“…not even an uncommonly large vocabulary or the ability to travel between dimensional slices of the universe can make your hips look smaller.”

    Even if these folks are right* and fat people are fat because they never move and stuff themselves constantly, maybe they might still have something to contribute to society?

    *And all the evidence suggests they are not.

  4. Emgee

    “an uncommonly large vocabulary”? “the ability to travel between dimensional slices of the universe”? Shouldn’t those things qualify you for awesome, no matter what your hips look like? Let’s not be shallow, boys and girls!

  5. Helen Musselman

    I posted this:

    ’m very disturbed about the messages you are sending to children about food and about eating.

    Shaming children about weight and teaching them to think about foods as “good” or “bad” has been demonstrated to make them *more* likely to weigh more in later years, and more likely to have disordered relationships to eating.

  6. KellyK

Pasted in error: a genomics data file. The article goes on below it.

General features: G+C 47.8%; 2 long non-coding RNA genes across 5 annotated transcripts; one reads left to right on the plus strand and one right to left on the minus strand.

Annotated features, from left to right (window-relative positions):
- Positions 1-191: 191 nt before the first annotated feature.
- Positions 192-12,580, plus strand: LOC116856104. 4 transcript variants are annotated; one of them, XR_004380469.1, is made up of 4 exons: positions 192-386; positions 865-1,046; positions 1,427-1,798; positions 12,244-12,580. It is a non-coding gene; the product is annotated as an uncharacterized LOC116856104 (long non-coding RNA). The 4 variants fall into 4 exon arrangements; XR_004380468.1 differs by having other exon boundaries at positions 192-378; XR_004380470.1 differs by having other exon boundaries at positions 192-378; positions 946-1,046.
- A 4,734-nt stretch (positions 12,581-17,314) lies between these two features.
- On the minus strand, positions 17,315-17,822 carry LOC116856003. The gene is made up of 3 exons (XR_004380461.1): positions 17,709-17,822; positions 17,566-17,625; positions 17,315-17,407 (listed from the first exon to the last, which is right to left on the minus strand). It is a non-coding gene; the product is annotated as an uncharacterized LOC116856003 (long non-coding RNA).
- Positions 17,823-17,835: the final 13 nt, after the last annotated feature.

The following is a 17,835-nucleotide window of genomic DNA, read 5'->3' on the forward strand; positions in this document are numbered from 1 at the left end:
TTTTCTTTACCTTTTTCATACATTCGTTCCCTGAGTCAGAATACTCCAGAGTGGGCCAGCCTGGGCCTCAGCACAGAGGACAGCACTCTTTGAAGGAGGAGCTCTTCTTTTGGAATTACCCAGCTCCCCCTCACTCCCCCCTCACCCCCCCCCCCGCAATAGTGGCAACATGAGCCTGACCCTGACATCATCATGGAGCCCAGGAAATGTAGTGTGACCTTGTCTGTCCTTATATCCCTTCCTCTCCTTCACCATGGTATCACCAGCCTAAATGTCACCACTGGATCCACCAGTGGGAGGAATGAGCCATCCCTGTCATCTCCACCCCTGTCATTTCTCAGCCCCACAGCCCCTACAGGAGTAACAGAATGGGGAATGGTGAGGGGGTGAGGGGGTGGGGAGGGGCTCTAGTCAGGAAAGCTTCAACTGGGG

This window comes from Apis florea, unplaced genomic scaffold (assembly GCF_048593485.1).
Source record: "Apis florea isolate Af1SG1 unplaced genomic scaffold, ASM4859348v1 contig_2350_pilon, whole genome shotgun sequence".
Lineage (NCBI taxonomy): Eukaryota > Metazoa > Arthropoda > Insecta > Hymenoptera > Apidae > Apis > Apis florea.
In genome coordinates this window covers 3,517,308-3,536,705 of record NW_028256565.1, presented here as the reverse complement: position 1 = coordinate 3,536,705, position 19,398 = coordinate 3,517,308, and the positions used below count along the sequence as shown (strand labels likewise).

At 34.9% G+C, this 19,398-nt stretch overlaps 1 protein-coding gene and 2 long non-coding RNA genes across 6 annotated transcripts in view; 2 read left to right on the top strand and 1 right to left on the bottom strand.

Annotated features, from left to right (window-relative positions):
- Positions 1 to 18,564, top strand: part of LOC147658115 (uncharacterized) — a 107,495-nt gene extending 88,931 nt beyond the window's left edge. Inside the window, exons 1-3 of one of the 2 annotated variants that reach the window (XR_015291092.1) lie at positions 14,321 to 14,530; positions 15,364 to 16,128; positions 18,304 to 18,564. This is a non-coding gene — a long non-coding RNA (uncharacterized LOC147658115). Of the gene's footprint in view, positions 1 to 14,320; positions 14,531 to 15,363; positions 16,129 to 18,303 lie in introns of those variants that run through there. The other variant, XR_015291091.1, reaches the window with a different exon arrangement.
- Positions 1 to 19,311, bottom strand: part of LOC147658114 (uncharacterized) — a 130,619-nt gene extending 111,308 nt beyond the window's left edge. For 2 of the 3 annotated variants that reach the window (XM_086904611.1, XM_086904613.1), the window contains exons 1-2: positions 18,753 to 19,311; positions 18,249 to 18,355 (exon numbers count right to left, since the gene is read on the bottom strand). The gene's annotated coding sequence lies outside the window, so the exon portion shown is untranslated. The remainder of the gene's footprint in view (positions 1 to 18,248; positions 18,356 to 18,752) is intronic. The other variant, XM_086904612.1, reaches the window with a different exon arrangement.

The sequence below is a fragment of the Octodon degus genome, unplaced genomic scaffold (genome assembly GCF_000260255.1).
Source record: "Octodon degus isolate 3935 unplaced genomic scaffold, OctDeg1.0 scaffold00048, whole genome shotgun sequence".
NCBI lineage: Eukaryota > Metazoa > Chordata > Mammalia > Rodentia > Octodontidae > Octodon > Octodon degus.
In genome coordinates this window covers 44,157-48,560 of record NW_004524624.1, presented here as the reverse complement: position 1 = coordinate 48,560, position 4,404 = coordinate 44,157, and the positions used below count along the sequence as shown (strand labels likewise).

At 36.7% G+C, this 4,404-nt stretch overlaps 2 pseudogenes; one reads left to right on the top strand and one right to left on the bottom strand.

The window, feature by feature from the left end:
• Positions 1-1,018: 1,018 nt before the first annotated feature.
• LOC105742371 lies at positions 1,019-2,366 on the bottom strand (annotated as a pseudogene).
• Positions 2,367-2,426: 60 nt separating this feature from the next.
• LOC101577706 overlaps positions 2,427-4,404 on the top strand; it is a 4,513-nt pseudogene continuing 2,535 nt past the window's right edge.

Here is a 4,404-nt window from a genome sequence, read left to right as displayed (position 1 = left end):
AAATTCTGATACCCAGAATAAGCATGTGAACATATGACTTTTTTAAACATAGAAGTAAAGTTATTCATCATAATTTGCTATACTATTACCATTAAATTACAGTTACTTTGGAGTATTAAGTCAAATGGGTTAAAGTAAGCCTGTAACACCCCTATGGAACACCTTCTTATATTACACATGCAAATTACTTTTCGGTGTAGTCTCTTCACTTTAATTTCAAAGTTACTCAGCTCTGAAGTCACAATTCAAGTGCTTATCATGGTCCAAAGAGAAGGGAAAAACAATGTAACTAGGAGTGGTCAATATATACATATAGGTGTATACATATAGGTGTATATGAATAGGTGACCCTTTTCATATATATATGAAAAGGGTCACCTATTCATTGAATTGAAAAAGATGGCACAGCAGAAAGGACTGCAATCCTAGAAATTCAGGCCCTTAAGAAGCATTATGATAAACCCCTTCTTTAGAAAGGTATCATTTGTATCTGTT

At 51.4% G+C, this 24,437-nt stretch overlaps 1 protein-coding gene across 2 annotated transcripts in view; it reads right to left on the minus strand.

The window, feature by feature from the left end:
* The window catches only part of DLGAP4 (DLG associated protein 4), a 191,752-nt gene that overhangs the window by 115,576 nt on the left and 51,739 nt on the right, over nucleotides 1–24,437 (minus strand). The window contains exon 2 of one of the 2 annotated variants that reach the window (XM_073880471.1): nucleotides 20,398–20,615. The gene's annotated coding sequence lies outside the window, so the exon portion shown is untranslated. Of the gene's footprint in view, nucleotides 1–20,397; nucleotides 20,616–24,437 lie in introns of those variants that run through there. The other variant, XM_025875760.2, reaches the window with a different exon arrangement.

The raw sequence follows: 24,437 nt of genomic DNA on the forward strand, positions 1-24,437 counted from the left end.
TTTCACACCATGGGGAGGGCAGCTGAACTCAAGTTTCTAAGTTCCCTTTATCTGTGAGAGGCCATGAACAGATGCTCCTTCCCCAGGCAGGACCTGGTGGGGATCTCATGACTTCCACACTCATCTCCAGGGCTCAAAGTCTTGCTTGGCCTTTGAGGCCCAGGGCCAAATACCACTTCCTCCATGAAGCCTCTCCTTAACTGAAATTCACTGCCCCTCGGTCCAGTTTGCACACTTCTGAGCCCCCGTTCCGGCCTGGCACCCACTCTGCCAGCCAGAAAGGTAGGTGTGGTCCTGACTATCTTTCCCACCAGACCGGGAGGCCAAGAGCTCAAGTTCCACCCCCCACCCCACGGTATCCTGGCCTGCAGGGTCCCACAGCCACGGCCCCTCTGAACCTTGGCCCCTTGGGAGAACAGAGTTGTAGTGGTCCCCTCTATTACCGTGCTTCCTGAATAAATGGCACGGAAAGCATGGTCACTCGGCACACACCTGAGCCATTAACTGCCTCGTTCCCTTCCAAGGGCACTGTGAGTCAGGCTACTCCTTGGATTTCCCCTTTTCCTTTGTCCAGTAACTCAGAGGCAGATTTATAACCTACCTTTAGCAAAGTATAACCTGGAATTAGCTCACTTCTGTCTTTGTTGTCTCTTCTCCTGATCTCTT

I’ll give it a shot. You triggered my “rant mode.” I can’t promise it’ll only be a couple paragraphs, though.

    This is harmful on so many levels. First off, young girls have enough pressure on them to be thin and meet conventional beauty standards. This pressure gets particularly intense in the pre-teen and young teen years, when the normal changes that their bodies go through–like widening hips and bellies and developing breasts–are seen as bad because they deviate from that model-thin ideal. Ten year olds shouldn’t be worried about how their hips look. A ten-year-old girl with widening hips should be reassured that this is part of the normal change her body goes through, and that she’s beautiful exactly as she is.